Wearing white snickers, a tiara and the traditional wrap, Sikhanyiso Dlamini, Swaziland’s royal princess rattles off some lyrics. Using the stage name ‘Princess Pashu,’ she is using hip hop to promote the monarch.
Being a rap artiste may appear to be unconventional in her position but her act has caught up with young Swazis. The eldest child of King Mswatii III, Sikhanyiso Dlamini says she found her beats from Swazi traditional music.
“The rhythm that I have from hip hop derives from the cultural traditions that we have here in Swaziland. They’re what inspire me, actually. My rap is more soulful and some of it might sound African because it started with the Swazi. Because for instance, we have Dika – that’s when you’ll have the men saying… (sings in SiSwati) …and that already sounds like rap,” said Sikhanyiso Dlamini.
The rhythm that I have from hip hop derives from the cultural traditions that we have here in Swaziland. They're what inspire me, actually. My rap is more soulful and some of it might sound African cos it started with the Swazi.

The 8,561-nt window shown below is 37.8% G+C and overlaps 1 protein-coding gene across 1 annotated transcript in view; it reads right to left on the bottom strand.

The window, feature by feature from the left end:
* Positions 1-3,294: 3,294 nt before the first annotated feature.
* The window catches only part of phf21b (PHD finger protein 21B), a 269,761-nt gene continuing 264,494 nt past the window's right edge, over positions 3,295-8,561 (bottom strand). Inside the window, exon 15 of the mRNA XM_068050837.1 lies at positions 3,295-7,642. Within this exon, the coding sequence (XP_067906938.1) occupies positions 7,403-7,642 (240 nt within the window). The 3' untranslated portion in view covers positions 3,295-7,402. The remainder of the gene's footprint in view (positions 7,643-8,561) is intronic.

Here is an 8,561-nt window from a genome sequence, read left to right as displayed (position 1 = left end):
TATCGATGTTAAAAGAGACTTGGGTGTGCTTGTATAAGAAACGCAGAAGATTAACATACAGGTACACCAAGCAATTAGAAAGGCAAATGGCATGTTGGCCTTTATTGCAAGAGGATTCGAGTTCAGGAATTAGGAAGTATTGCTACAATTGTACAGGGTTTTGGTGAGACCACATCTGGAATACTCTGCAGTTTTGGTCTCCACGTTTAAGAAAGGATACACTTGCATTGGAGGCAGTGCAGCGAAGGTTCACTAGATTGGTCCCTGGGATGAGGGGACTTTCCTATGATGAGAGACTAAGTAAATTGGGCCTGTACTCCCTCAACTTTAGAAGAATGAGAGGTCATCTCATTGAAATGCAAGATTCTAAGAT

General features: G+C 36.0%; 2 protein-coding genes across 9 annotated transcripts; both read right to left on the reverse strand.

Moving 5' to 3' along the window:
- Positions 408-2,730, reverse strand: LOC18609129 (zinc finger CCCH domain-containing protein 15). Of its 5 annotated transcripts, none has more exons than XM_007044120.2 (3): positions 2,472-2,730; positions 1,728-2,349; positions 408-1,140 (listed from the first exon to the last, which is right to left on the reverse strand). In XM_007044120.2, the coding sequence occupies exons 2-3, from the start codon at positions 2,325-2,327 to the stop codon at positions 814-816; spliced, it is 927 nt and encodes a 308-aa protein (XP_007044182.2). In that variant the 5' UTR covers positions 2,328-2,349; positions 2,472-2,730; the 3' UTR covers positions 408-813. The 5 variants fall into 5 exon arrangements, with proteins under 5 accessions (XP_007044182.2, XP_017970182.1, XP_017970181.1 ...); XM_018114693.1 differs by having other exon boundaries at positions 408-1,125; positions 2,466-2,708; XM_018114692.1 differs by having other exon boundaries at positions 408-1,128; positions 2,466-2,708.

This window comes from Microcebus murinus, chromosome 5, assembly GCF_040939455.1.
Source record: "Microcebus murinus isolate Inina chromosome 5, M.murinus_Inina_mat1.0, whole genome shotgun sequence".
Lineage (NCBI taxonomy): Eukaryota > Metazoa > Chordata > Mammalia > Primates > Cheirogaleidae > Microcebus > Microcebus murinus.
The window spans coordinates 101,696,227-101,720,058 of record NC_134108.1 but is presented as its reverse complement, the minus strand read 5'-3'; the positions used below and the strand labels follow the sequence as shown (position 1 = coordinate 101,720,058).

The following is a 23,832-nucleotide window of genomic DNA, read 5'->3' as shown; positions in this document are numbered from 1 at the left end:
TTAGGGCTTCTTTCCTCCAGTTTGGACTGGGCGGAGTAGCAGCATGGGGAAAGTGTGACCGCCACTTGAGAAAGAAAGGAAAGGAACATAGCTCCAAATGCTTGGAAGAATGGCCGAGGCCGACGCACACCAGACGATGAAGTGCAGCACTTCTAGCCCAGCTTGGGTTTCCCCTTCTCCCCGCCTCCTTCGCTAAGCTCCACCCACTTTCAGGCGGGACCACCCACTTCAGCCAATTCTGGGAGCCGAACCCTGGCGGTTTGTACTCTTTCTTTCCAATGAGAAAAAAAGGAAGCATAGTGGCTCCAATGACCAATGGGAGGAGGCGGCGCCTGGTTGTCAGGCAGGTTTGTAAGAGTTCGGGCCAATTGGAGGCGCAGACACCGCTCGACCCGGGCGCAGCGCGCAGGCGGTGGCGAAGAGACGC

The 28-year-old graduate from Universities in England, the USA and Australia sits on her father’s advisory council.
Sikhanyiso sees no contradiction between her rap music and tradition. As the chief maiden, she still leads tens of thousands of girls in the annual reed dance. An event where King Mswatii chooses a bride.
“Royalty in Africa is rather different in terms of not having the liberty as European royals supposedly have, we don’t have much time for leisure and for us it’s the culture that drives us to do what we do,” said Sikhanyiso Dlamini.
“Hail Your Majesty”
Sikhanyiso acknowledges there are issues in the kingdom that need to be addressed. But she supports the monarch and believes the majority are also in favour. In her song “Hail Your Majesty,” she sings “ My heart is tired by a noble theme. A humble servant, I recite my verse for the King… the time has come and the time is now, for King Mswati’s dream to manifest within.”
King Mswati III is the last absolute monarch in Africa.
“We believe in what the people want. So his majesty called the country and presented to them that, ‘Oh, there is a cry from a minority in Swaziland that something like this should happen.’ And the people said , ‘We refuse. We want the monarchy’,” said Sikhanyiso Dlamini.